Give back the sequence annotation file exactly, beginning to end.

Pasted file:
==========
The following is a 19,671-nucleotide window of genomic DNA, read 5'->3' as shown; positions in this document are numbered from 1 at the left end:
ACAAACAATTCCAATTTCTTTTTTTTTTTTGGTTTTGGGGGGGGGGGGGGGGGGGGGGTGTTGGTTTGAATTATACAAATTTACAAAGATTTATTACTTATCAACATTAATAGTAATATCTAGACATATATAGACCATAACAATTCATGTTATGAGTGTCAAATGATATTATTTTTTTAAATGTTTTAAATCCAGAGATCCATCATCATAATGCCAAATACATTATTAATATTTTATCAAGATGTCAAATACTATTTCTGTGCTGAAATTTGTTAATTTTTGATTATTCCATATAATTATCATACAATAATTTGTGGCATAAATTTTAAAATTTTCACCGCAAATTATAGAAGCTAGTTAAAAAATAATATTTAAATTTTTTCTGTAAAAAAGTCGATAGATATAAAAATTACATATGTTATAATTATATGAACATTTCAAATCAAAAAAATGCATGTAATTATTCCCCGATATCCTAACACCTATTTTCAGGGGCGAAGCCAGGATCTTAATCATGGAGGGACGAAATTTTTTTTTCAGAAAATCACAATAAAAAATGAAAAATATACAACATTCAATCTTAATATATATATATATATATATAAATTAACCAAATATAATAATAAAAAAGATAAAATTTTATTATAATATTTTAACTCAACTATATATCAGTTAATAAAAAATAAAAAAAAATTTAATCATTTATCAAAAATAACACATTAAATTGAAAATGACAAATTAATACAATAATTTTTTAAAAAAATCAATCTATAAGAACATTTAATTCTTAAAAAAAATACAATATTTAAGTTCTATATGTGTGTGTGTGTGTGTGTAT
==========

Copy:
The following is a 19,671-nucleotide window of genomic DNA, read 5'->3' as shown; positions in this document are numbered from 1 at the left end:
ACAAACAATTCCAATTTCTTTTTTTTTTTTGGTTTTGGGGGGGGGGGGGGGGGGGGGGTGTTGGTTTGAATTATACAAATTTACAAAGATTTATTACTTATCAACATTAATAGTAATATCTAGACATATATAGACCATAACAATTCATGTTATGAGTGTCAAATGATATTATTTTTTTAAATGTTTTAAATCCAGAGATCCATCATCATAATGCCAAATACATTATTAATATTTTATCAAGATGTCAAATACTATTTCTGTGCTGAAATTTGTTAATTTTTGATTATTCCATATAATTATCATACAATAATTTGTGGCATAAATTTTAAAATTTTCACCGCAAATTATAGAAGCTAGTTAAAAAATAATATTTAAATTTTTTCTGTAAAAAAGTCGATAGATATAAAAATTACATATGTTATAATTATATGAACATTTCAAATCAAAAAAATGCATGTAATTATTCCCCGATATCCTAACACCTATTTTCAGGGGCGAAGCCAGGATCTTAATCATGGAGGGACGAAATTTTTTTTTCAGAAAATCACAATAAAAAATGAAAAATATACAACATTCAATCTTAATATATATATATATATATATAAATTAACCAAATATAATAATAAAAAAGATAAAATTTTATTATAATATTTTAACTCAACTATATATCAGTTAATAAAAAATAAAAAAAAATTTAATCATTTATCAAAAATAACACATTAAATTGAAAATGACAAATTAATACAATAATTTTTTAAAAAAATCAATCTATAAGAACATTTAATTCTTAAAAAAAATACAATATTTAAGTTCTATATGTGTGTGTGTGTGTGTGTAT